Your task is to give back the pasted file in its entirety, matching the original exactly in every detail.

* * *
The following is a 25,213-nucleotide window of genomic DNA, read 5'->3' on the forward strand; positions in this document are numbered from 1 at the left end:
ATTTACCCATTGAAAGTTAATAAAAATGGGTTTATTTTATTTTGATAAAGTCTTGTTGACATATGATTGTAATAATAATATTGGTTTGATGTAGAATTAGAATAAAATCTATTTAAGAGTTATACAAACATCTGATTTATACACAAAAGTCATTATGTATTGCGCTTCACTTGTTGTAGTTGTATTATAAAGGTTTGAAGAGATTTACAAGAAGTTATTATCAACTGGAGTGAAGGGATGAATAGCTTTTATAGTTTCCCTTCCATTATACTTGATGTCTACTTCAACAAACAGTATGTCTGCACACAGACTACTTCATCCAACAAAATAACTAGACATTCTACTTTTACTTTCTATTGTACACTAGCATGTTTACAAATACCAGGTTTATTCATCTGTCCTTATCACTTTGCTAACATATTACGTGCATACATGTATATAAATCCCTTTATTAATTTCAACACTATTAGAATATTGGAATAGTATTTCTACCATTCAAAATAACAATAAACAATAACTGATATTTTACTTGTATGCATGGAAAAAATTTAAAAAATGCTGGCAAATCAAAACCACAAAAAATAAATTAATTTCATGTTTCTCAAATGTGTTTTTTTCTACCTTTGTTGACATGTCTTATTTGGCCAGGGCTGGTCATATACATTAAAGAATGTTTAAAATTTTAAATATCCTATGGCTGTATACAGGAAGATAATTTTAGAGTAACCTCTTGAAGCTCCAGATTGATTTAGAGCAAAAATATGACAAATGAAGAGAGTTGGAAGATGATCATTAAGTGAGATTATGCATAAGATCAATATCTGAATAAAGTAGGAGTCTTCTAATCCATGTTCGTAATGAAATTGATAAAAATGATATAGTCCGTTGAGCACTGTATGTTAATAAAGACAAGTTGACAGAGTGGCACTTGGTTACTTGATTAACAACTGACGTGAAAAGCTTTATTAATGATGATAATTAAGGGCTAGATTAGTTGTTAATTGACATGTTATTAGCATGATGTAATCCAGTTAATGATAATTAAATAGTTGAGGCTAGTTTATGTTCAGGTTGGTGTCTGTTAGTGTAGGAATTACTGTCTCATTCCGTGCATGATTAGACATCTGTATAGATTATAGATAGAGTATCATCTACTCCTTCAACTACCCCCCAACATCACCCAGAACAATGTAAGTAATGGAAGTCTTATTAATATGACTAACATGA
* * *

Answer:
The following is a 25,213-nucleotide window of genomic DNA, read 5'->3' on the forward strand; positions in this document are numbered from 1 at the left end:
ATTTACCCATTGAAAGTTAATAAAAATGGGTTTATTTTATTTTGATAAAGTCTTGTTGACATATGATTGTAATAATAATATTGGTTTGATGTAGAATTAGAATAAAATCTATTTAAGAGTTATACAAACATCTGATTTATACACAAAAGTCATTATGTATTGCGCTTCACTTGTTGTAGTTGTATTATAAAGGTTTGAAGAGATTTACAAGAAGTTATTATCAACTGGAGTGAAGGGATGAATAGCTTTTATAGTTTCCCTTCCATTATACTTGATGTCTACTTCAACAAACAGTATGTCTGCACACAGACTACTTCATCCAACAAAATAACTAGACATTCTACTTTTACTTTCTATTGTACACTAGCATGTTTACAAATACCAGGTTTATTCATCTGTCCTTATCACTTTGCTAACATATTACGTGCATACATGTATATAAATCCCTTTATTAATTTCAACACTATTAGAATATTGGAATAGTATTTCTACCATTCAAAATAACAATAAACAATAACTGATATTTTACTTGTATGCATGGAAAAAATTTAAAAAATGCTGGCAAATCAAAACCACAAAAAATAAATTAATTTCATGTTTCTCAAATGTGTTTTTTTCTACCTTTGTTGACATGTCTTATTTGGCCAGGGCTGGTCATATACATTAAAGAATGTTTAAAATTTTAAATATCCTATGGCTGTATACAGGAAGATAATTTTAGAGTAACCTCTTGAAGCTCCAGATTGATTTAGAGCAAAAATATGACAAATGAAGAGAGTTGGAAGATGATCATTAAGTGAGATTATGCATAAGATCAATATCTGAATAAAGTAGGAGTCTTCTAATCCATGTTCGTAATGAAATTGATAAAAATGATATAGTCCGTTGAGCACTGTATGTTAATAAAGACAAGTTGACAGAGTGGCACTTGGTTACTTGATTAACAACTGACGTGAAAAGCTTTATTAATGATGATAATTAAGGGCTAGATTAGTTGTTAATTGACATGTTATTAGCATGATGTAATCCAGTTAATGATAATTAAATAGTTGAGGCTAGTTTATGTTCAGGTTGGTGTCTGTTAGTGTAGGAATTACTGTCTCATTCCGTGCATGATTAGACATCTGTATAGATTATAGATAGAGTATCATCTACTCCTTCAACTACCCCCCAACATCACCCAGAACAATGTAAGTAATGGAAGTCTTATTAATATGACTAACATGA